Poland’s Right-Wing President Meets With Trump and Gets a Pre-election Boost

President Trump welcomed President Andrzej Duda of Poland to the White House on Wednesday, his first meeting with a foreign leader since February and one that Democrats called an unseemly effort to boost a European ally whose country is tilting toward autocracy days before a close re-election vote.

Mr. Duda, who has served as Poland’s president since 2015, has presided over political restrictions on Poland’s judiciary, media and civil society while becoming one of Mr. Trump’s preferred foreign partners. The Polish election is on Sunday, a fact Mr. Trump made no effort to gloss over.

“I do believe he has an election coming up, and I do believe he will be successful,” Mr. Trump said of Mr. Duda during a news conference the men held in the Rose Garden.

Pressed on whether he was seeking to tip the scales in the Polish election, Mr. Trump deflected the question.

“He’s doing a terrific job. The people of Poland think the world of him,” Mr. Trump said. “I don’t think he needs my help.”

But it is clear that Mr. Trump would be happy to see Mr. Duda retain power. The two leaders have met one on one at least five times, including three times at the White House. Two years ago Mr. Duda hosted the president in Warsaw, where Mr. Trump delivered a speech calling for nationalist, anti-immigration policies worldwide. Mr. Duda has even offered to host a “Fort Trump” that would house U.S. troops in his country, although that plan has not materialized.

His visit had no clear official purpose, analysts said, and amounted to a photo opportunity for a populist leader whom polls show with just 40 percent support heading into an election that requires a majority to avoid a runoff.

“This was really an endorsement masquerading as a meeting,” said Molly Montgomery, a former career diplomat and a nonresident fellow at the Brookings Institution. Ms. Montgomery noted that Mr. Trump “didn’t even try to hide or gloss over the election piece here.”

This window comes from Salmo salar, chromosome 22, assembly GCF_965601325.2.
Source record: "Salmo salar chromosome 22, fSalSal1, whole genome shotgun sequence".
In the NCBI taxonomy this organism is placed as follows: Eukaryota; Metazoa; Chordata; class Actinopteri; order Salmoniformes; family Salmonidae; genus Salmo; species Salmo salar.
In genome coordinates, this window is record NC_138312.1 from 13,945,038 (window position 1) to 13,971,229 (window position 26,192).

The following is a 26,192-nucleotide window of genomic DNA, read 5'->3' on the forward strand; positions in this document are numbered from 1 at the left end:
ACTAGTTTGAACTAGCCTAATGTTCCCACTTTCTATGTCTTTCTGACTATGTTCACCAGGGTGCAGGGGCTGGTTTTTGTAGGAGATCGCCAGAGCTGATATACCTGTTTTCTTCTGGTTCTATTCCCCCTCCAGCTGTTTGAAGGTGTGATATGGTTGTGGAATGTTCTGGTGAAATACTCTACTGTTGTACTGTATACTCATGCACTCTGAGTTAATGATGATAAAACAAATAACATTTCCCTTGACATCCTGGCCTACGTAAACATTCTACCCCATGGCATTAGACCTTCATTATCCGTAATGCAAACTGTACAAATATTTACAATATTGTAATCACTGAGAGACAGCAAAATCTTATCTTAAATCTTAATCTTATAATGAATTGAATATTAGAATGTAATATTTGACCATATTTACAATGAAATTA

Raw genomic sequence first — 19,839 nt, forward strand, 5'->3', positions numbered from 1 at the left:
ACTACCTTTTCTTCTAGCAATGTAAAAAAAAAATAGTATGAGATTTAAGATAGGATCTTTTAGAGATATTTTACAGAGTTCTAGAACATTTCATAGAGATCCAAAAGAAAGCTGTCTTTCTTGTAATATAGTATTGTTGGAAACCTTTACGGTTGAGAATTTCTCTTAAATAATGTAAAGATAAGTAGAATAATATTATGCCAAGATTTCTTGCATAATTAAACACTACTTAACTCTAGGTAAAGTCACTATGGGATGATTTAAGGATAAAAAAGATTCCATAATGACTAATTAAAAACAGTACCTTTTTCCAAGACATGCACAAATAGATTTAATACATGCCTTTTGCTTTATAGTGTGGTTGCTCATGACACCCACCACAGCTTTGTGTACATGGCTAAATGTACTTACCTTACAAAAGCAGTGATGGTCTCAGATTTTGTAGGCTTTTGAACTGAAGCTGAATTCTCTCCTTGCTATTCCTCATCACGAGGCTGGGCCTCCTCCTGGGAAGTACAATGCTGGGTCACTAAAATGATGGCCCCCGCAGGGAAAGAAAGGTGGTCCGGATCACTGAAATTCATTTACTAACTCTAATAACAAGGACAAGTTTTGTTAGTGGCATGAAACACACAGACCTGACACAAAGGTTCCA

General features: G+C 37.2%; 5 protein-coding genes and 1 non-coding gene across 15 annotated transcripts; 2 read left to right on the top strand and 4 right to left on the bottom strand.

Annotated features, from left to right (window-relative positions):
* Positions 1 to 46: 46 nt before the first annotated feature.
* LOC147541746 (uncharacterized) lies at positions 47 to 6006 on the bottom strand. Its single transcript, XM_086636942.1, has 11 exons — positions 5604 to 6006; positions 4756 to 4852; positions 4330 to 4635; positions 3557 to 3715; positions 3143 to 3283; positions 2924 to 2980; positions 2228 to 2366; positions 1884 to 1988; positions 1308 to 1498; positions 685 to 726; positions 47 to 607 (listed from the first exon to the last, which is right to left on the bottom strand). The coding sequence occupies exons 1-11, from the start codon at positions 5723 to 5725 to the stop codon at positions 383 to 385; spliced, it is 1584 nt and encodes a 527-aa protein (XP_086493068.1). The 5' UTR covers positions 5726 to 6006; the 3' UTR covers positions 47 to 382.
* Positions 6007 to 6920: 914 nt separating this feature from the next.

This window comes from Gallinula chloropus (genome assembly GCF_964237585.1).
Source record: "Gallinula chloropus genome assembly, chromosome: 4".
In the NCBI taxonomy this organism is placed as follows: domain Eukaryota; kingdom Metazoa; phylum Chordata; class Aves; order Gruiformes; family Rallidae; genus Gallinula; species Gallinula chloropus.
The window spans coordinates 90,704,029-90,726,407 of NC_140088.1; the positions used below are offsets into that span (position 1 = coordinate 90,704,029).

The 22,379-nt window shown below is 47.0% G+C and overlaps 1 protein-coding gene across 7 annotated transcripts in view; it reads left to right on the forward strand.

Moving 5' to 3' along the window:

Mr. Trump has not met in Washington with a top foreign official since February, when he hosted Venezuela’s opposition leader, Juan Guaidó, whom the U.S. recognizes as the country’s rightful president. His last trip abroad was later that month when he went to India, where he met with Prime Minister Narendra Modi.

He tried without success to coax several heads of state to a Group of 7 summit in the Washington area this month, an event he said would signal a “return to normalcy.” But Chancellor Angela Merkel of Germany quashed the idea in a statement saying the coronavirus made such a gathering unsafe.

For Mr. Duda, the political benefits clearly outweighed any risk of travel, even if his visit violated a longstanding American political norm.

“There is a good rule in U.S. diplomacy where you don’t do that,” said Daniel Fried, a retired career diplomat who served as the U.S. ambassador to Poland in the Clinton administration. “Trump doesn’t much care about those things, but the reason you don’t do it is because it injects the U.S. into the domestic politics of another country, and it alienates a whole bunch of people there’s no reason to alienate.”

The leaders said they discussed a range of issues, including efforts against the coronavirus, Poland’s purchase of liquid natural gas from the United States and American assistance for Poland’s civil nuclear program.

“I don’t think we’ve ever been closer to Poland than right now,” Mr. Trump said in brief remarks to reporters in the Oval Office before the news conference. “I have a very good personal relationship with the president.”

The men also discussed American troop levels in Poland, which could rise if Mr. Trump follows through on his stated plans to withdraw 9,500 U.S. troops from Germany, capping America’s permanent presence there at 25,000 troops.